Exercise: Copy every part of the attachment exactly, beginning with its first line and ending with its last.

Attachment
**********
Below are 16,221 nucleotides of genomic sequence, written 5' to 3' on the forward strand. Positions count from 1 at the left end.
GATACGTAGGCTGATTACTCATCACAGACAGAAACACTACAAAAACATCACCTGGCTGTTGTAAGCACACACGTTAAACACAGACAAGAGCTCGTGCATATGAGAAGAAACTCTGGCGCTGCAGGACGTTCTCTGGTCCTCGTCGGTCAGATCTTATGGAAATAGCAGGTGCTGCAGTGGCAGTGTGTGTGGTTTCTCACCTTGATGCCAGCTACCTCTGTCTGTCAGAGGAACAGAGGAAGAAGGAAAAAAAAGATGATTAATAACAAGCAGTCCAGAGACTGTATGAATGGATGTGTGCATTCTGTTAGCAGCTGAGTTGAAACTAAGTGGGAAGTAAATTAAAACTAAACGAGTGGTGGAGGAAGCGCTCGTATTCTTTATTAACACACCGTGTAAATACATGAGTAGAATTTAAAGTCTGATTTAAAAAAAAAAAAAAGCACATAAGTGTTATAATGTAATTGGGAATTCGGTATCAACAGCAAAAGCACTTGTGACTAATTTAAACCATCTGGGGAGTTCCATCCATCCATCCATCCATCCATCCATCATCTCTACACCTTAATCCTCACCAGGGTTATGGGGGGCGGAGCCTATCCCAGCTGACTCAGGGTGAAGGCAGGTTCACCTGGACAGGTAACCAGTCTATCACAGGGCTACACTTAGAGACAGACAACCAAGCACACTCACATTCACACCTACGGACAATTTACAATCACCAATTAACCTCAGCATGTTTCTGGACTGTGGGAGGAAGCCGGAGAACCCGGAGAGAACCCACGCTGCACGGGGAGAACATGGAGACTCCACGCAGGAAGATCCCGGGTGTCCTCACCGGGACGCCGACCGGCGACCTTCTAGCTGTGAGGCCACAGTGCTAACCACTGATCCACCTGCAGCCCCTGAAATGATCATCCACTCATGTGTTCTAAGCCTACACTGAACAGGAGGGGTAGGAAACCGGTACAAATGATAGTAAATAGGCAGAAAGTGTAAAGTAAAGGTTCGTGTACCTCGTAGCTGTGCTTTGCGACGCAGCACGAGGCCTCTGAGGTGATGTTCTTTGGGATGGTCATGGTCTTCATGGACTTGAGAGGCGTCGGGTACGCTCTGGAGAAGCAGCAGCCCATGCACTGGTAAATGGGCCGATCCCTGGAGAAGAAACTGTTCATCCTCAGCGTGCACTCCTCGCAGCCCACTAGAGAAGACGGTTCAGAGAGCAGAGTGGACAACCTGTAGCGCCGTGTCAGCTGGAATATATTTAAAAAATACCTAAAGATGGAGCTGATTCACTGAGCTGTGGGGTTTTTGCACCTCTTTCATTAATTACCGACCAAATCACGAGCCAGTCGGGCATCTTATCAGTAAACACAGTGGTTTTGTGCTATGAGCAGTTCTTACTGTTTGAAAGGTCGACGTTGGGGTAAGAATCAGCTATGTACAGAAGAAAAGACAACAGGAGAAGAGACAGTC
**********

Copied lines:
Below are 16,221 nucleotides of genomic sequence, written 5' to 3' on the forward strand. Positions count from 1 at the left end.
GATACGTAGGCTGATTACTCATCACAGACAGAAACACTACAAAAACATCACCTGGCTGTTGTAAGCACACACGTTAAACACAGACAAGAGCTCGTGCATATGAGAAGAAACTCTGGCGCTGCAGGACGTTCTCTGGTCCTCGTCGGTCAGATCTTATGGAAATAGCAGGTGCTGCAGTGGCAGTGTGTGTGGTTTCTCACCTTGATGCCAGCTACCTCTGTCTGTCAGAGGAACAGAGGAAGAAGGAAAAAAAAGATGATTAATAACAAGCAGTCCAGAGACTGTATGAATGGATGTGTGCATTCTGTTAGCAGCTGAGTTGAAACTAAGTGGGAAGTAAATTAAAACTAAACGAGTGGTGGAGGAAGCGCTCGTATTCTTTATTAACACACCGTGTAAATACATGAGTAGAATTTAAAGTCTGATTTAAAAAAAAAAAAAAGCACATAAGTGTTATAATGTAATTGGGAATTCGGTATCAACAGCAAAAGCACTTGTGACTAATTTAAACCATCTGGGGAGTTCCATCCATCCATCCATCCATCCATCCATCATCTCTACACCTTAATCCTCACCAGGGTTATGGGGGGCGGAGCCTATCCCAGCTGACTCAGGGTGAAGGCAGGTTCACCTGGACAGGTAACCAGTCTATCACAGGGCTACACTTAGAGACAGACAACCAAGCACACTCACATTCACACCTACGGACAATTTACAATCACCAATTAACCTCAGCATGTTTCTGGACTGTGGGAGGAAGCCGGAGAACCCGGAGAGAACCCACGCTGCACGGGGAGAACATGGAGACTCCACGCAGGAAGATCCCGGGTGTCCTCACCGGGACGCCGACCGGCGACCTTCTAGCTGTGAGGCCACAGTGCTAACCACTGATCCACCTGCAGCCCCTGAAATGATCATCCACTCATGTGTTCTAAGCCTACACTGAACAGGAGGGGTAGGAAACCGGTACAAATGATAGTAAATAGGCAGAAAGTGTAAAGTAAAGGTTCGTGTACCTCGTAGCTGTGCTTTGCGACGCAGCACGAGGCCTCTGAGGTGATGTTCTTTGGGATGGTCATGGTCTTCATGGACTTGAGAGGCGTCGGGTACGCTCTGGAGAAGCAGCAGCCCATGCACTGGTAAATGGGCCGATCCCTGGAGAAGAAACTGTTCATCCTCAGCGTGCACTCCTCGCAGCCCACTAGAGAAGACGGTTCAGAGAGCAGAGTGGACAACCTGTAGCGCCGTGTCAGCTGGAATATATTTAAAAAATACCTAAAGATGGAGCTGATTCACTGAGCTGTGGGGTTTTTGCACCTCTTTCATTAATTACCGACCAAATCACGAGCCAGTCGGGCATCTTATCAGTAAACACAGTGGTTTTGTGCTATGAGCAGTTCTTACTGTTTGAAAGGTCGACGTTGGGGTAAGAATCAGCTATGTACAGAAGAAAAGACAACAGGAGAAGAGACAGTC